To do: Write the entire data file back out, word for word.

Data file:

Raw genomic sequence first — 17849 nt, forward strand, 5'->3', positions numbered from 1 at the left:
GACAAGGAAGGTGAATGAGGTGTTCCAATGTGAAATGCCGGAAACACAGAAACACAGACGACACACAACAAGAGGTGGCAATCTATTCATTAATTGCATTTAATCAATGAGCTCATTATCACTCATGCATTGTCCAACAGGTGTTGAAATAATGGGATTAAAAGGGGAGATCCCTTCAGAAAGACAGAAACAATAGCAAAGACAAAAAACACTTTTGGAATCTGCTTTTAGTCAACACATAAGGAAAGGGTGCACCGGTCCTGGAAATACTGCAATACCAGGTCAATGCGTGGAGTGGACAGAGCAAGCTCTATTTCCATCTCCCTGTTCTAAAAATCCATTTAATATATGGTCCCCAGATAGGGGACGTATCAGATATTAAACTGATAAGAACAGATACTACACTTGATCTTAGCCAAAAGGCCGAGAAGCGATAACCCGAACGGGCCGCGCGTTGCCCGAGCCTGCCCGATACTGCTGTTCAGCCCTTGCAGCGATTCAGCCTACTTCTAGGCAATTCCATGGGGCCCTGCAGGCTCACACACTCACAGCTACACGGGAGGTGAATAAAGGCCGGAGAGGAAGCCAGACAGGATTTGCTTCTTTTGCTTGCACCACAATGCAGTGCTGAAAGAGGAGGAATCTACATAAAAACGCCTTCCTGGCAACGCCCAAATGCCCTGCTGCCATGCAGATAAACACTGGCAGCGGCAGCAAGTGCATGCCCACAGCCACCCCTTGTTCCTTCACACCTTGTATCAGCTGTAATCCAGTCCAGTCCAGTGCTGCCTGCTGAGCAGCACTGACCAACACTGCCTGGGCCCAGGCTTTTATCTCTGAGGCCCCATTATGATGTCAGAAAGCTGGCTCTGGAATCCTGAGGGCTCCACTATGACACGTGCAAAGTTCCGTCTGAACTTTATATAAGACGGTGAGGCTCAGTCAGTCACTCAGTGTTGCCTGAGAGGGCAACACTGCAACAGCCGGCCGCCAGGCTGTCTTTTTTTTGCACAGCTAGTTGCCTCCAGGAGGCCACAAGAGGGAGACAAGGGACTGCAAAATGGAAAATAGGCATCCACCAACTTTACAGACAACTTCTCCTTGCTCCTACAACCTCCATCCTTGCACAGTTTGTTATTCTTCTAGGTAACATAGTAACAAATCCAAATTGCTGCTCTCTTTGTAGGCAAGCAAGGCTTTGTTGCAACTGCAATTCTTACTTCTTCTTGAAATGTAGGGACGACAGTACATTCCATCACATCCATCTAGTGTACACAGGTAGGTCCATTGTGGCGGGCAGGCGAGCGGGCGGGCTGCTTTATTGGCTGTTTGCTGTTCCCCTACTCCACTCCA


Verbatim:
Raw genomic sequence first — 17849 nt, forward strand, 5'->3', positions numbered from 1 at the left:
GACAAGGAAGGTGAATGAGGTGTTCCAATGTGAAATGCCGGAAACACAGAAACACAGACGACACACAACAAGAGGTGGCAATCTATTCATTAATTGCATTTAATCAATGAGCTCATTATCACTCATGCATTGTCCAACAGGTGTTGAAATAATGGGATTAAAAGGGGAGATCCCTTCAGAAAGACAGAAACAATAGCAAAGACAAAAAACACTTTTGGAATCTGCTTTTAGTCAACACATAAGGAAAGGGTGCACCGGTCCTGGAAATACTGCAATACCAGGTCAATGCGTGGAGTGGACAGAGCAAGCTCTATTTCCATCTCCCTGTTCTAAAAATCCATTTAATATATGGTCCCCAGATAGGGGACGTATCAGATATTAAACTGATAAGAACAGATACTACACTTGATCTTAGCCAAAAGGCCGAGAAGCGATAACCCGAACGGGCCGCGCGTTGCCCGAGCCTGCCCGATACTGCTGTTCAGCCCTTGCAGCGATTCAGCCTACTTCTAGGCAATTCCATGGGGCCCTGCAGGCTCACACACTCACAGCTACACGGGAGGTGAATAAAGGCCGGAGAGGAAGCCAGACAGGATTTGCTTCTTTTGCTTGCACCACAATGCAGTGCTGAAAGAGGAGGAATCTACATAAAAACGCCTTCCTGGCAACGCCCAAATGCCCTGCTGCCATGCAGATAAACACTGGCAGCGGCAGCAAGTGCATGCCCACAGCCACCCCTTGTTCCTTCACACCTTGTATCAGCTGTAATCCAGTCCAGTCCAGTGCTGCCTGCTGAGCAGCACTGACCAACACTGCCTGGGCCCAGGCTTTTATCTCTGAGGCCCCATTATGATGTCAGAAAGCTGGCTCTGGAATCCTGAGGGCTCCACTATGACACGTGCAAAGTTCCGTCTGAACTTTATATAAGACGGTGAGGCTCAGTCAGTCACTCAGTGTTGCCTGAGAGGGCAACACTGCAACAGCCGGCCGCCAGGCTGTCTTTTTTTTGCACAGCTAGTTGCCTCCAGGAGGCCACAAGAGGGAGACAAGGGACTGCAAAATGGAAAATAGGCATCCACCAACTTTACAGACAACTTCTCCTTGCTCCTACAACCTCCATCCTTGCACAGTTTGTTATTCTTCTAGGTAACATAGTAACAAATCCAAATTGCTGCTCTCTTTGTAGGCAAGCAAGGCTTTGTTGCAACTGCAATTCTTACTTCTTCTTGAAATGTAGGGACGACAGTACATTCCATCACATCCATCTAGTGTACACAGGTAGGTCCATTGTGGCGGGCAGGCGAGCGGGCGGGCTGCTTTATTGGCTGTTTGCTGTTCCCCTACTCCACTCCA